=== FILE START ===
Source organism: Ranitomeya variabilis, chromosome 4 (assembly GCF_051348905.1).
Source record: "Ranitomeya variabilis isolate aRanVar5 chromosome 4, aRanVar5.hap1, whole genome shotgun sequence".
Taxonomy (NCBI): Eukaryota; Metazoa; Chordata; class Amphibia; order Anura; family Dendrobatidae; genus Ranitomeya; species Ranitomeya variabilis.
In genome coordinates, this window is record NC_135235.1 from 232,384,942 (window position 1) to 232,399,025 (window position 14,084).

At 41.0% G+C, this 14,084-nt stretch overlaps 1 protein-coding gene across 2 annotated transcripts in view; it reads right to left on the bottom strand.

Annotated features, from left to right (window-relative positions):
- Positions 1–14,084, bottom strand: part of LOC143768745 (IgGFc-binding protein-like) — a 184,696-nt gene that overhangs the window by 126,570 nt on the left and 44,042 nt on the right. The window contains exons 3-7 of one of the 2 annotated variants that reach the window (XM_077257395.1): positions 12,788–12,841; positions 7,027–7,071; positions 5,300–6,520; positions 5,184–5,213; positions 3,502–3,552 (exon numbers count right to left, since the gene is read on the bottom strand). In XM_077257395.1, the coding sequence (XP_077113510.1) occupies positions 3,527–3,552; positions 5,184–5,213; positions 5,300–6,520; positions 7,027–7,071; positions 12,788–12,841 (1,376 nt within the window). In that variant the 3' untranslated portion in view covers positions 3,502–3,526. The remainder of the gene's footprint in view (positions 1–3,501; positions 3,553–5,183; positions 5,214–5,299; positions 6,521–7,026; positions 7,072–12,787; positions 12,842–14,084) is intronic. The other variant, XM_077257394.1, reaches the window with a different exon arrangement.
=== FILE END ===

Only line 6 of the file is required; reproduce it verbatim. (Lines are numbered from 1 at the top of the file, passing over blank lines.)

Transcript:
Annotated features, from left to right (window-relative positions):